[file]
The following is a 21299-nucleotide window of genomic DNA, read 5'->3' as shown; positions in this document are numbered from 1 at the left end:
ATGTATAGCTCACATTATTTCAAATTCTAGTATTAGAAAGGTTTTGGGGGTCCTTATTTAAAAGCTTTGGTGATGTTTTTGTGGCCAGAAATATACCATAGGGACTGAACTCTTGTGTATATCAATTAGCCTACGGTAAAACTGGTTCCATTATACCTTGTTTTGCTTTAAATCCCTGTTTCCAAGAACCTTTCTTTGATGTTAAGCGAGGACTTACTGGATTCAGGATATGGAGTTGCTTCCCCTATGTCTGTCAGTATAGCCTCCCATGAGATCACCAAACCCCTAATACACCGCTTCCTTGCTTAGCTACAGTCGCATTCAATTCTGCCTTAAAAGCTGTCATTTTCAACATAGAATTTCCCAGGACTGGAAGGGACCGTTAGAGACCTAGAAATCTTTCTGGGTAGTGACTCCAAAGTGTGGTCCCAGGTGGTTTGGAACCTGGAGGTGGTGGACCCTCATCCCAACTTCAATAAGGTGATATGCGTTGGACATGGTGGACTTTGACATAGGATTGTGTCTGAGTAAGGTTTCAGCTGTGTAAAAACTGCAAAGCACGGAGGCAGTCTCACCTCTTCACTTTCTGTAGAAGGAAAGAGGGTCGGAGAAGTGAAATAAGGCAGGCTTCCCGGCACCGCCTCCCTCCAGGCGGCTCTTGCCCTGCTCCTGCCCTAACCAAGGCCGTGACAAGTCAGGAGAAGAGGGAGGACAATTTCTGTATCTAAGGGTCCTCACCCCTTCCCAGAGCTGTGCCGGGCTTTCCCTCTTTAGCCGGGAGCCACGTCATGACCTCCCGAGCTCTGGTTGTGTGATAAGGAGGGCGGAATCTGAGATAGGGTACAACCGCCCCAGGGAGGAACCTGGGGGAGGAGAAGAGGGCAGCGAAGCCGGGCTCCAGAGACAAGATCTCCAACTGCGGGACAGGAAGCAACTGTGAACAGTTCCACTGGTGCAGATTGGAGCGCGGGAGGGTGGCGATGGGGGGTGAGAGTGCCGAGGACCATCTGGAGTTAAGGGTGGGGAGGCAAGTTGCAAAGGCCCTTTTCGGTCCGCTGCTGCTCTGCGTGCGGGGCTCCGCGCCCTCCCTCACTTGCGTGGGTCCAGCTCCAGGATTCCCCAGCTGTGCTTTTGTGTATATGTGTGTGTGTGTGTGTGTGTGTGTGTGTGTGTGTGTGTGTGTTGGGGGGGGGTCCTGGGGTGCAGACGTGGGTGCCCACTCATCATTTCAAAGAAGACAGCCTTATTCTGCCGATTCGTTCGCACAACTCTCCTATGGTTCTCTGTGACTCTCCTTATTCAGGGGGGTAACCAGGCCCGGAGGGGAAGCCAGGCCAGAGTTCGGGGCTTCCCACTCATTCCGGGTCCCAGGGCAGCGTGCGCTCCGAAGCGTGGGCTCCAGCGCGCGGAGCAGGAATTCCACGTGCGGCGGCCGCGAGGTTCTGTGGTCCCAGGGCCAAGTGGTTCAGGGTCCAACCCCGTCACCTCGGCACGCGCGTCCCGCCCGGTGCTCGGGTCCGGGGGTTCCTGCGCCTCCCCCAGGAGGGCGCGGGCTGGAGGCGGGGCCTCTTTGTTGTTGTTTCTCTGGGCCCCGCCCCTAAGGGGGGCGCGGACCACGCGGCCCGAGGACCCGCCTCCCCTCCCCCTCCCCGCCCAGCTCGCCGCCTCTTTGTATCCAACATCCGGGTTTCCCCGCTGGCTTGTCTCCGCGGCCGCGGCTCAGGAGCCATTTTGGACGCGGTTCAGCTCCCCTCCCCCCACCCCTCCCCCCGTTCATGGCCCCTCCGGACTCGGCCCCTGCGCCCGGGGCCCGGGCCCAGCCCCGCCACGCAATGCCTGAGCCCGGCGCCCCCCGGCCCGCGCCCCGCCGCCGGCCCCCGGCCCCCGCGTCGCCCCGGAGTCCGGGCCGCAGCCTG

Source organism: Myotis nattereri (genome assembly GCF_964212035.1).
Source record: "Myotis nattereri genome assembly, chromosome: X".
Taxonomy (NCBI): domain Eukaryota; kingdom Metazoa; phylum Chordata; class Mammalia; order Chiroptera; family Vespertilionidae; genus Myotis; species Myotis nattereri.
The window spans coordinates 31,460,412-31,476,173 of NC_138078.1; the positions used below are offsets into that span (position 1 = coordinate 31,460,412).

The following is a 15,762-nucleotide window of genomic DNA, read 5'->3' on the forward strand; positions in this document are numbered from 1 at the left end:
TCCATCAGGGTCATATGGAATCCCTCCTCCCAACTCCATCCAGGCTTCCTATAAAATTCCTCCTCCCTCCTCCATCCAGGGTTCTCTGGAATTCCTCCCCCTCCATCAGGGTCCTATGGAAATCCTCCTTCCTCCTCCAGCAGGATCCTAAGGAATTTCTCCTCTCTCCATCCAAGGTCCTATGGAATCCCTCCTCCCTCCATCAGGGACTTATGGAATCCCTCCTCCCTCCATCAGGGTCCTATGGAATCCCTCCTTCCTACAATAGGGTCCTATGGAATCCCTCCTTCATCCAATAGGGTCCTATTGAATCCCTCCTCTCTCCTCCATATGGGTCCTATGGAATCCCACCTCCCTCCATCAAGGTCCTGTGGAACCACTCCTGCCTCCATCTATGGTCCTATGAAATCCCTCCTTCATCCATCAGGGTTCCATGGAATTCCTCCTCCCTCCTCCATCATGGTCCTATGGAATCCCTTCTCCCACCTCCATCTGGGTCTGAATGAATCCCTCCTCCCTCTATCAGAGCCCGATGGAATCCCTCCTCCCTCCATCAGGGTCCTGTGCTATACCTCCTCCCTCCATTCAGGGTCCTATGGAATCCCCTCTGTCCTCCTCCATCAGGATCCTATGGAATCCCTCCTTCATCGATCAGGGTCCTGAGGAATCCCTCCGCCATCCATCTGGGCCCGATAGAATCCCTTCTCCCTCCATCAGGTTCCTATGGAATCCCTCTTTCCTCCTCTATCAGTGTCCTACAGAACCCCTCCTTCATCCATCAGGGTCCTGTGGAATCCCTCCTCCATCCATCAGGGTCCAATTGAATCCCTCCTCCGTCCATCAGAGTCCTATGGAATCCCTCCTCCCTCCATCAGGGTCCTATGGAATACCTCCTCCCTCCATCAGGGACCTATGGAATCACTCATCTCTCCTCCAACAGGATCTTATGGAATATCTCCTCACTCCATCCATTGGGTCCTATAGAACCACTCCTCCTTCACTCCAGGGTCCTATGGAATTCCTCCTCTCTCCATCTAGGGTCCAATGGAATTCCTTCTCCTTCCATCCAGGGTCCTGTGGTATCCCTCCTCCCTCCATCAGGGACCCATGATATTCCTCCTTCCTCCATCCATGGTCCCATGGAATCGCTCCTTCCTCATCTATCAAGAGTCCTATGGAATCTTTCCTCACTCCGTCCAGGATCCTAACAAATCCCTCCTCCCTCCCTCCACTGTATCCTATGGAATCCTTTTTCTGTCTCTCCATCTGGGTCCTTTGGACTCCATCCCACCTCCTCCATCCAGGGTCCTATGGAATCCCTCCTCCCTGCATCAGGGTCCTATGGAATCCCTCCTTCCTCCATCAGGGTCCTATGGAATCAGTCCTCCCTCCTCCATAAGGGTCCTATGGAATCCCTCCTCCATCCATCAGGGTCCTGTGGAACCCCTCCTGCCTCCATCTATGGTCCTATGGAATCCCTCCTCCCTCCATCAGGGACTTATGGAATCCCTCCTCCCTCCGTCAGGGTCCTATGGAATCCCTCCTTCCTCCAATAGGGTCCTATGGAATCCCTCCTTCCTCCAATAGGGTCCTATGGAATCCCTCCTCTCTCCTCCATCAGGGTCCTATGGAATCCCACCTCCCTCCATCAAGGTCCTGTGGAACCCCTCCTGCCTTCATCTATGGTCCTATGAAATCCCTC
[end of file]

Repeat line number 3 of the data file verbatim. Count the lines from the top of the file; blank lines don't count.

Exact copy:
Source organism: Myotis nattereri (genome assembly GCF_964212035.1).